As I wrap up my first trip (of two) to Haiti this summer (and my fifth since 2006), and deal with information overload, I thought it would be good to boil down my experience to ten reflections, and then close with a two minute video of Father Joseph that builds on two of them.
- My early – and, as it turned out, too hopeful — observation in this blog that the post-earthquake rebuilding in Port au Prince was going on better than portrayed in the media seems naive now that I have spent more time in the capital. While there are tiny pockets of rubble clearing and even rebuilding, for the most part one still sees collapsed buildings, big piles of rubble, and little if any effort to address these issues. (One wonders whether that will be the case in even five or ten years!)
- Several people mentioned that the influx of international NGOs and the U.N. has left Haitians, from the poor to educated professionals, feeling “disempowered in their own country.” (One of the good parts of this is that it has led some talented and disillusioned people to Fonkoze!)
- After being impressed with the management team that Fonkoze assembled in 2009, I observed how talent attracts talent — and that there was a second wave of very sharp, experienced and committed individuals joining the organization in 2010 and 2011. And somehow, they seem to be fitting in well with those who joined early, including the “original staff” who go back to the late 1990s. Now, the challenge is to figure out how to pay for all this talent!
- Even adjusting for people “telling the visitor what they think he wants to hear,” the clients of Fonkoze appear much more attached to their organization, despite its many shortcomings, than is the case with other microfinance institutions around the world I have visited. Yes, they really seem to feel it is their organization (and indeed in many ways it is, since it is membership based).
- Not surprisingly, there are a series of tensions pulling at Fonkoze, some of which have to do with there being opportunities galore for an organization with such a good reputation and a nationwide network of branches with trained staff and Internet connections. How to respond to those opportunities while keeping minimum quality control on products/brand and also staying true to Father Joseph’s vision of Fonkoze supporting local grassroots organizations will be a real test in the months and years ahead.
- Haitian culture is quite different from American culture — no doubt about it! The foreigners who fit in here adapt (as I did to some extent in Bangladesh when I lived there). For example, they greet absolutely everyone with a kiss or handshake when entering a room (even with a lot of people!). It takes a lot of time, but it is noticed. I mostly failed this test — too busy. (So American!)
- Recently-elected President Martelly had his nominee for Prime Minister, who seems universally respected for his integrity and ability to get things done, rejected by the Parliament (despite the President’s 67% approval rating). This cast a pall over the country and those who had high hopes for the new Administration.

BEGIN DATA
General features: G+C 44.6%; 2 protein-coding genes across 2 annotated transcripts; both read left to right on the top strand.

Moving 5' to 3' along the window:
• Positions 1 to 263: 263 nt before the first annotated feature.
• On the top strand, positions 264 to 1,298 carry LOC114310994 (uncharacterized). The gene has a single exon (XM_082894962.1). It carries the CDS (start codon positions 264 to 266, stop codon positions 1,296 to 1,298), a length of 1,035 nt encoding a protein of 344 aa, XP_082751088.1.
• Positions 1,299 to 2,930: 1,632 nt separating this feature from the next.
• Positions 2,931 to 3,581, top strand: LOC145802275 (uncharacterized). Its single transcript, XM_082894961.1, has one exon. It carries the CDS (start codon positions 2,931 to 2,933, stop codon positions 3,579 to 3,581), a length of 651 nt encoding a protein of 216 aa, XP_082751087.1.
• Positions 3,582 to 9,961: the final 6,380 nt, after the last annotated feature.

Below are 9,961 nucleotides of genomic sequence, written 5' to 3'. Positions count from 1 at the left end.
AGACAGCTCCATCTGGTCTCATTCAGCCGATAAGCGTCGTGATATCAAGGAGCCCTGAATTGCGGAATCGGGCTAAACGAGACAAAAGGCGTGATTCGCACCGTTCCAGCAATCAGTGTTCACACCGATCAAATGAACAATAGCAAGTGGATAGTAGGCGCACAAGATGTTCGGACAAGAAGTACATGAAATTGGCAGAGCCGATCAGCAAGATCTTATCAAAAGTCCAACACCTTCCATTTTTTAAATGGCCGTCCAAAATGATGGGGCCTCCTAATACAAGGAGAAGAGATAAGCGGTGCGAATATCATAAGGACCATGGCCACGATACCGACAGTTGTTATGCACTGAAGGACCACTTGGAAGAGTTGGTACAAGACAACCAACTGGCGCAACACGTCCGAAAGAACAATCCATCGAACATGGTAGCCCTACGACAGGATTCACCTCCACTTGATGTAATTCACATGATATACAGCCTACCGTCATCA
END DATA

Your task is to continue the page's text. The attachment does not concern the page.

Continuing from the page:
- The commitment to monitoring social benefit to clients is remarkable – how that will continue under new leadership of the department responsible for this is an open question but people seem hopeful. I was pleased to see that my colleagues at Grameen Foundation (working in our Social Performance Management Center) are actively engaged in supporting this department (and have been for some time) and that their input seems valued.
- I wonder: how much does the relative harmoniousness between old guard and new, the high paid and lower paid, and the expats, Haitians and Haitian-Americans, have to do with this being a clearly matriarchal family of organizations?
- How do people keep going here, day in and day out? I am thinking of both the poor and also the professionals working in Haiti. With so many setbacks and the still super-visible devastation from the earthquake in the capital and many nearby areas, I could easily imagine just losing hope.
Now the video which picks up on points #4 and #5 above.
One of the things that has troubled me about microfinance in places like India is that when local government bureaucrats and politicians attacked microfinance, the clients rarely stood up to defend their micro-lenders. With Fonkoze, that seems to be different. In this short video, Father Joseph talks about how Fonkoze is a “people’s organization” and mentions how thugs had attacked branches on more than two occasions, only to be rebuffed by clients. Also, you can see him struggling in the second part of the video with how many directions Fonkoze is being pulled in, and how supporting grassroots organizations like his beloved APF is falling off the radar.
Considering how grassroots organizations have not been supported by the massive, foreigner-driven relief and rebuilding effort (with notable exceptions like American Jewish World Service), this neglect even by Fonkoze seems to weigh on him. Yet, God bless him, he does not seem to be tempted to interfere – rather, he just offers his suggestions and encouragement. And on the organization goes! Lots to think about between now and my return July 18…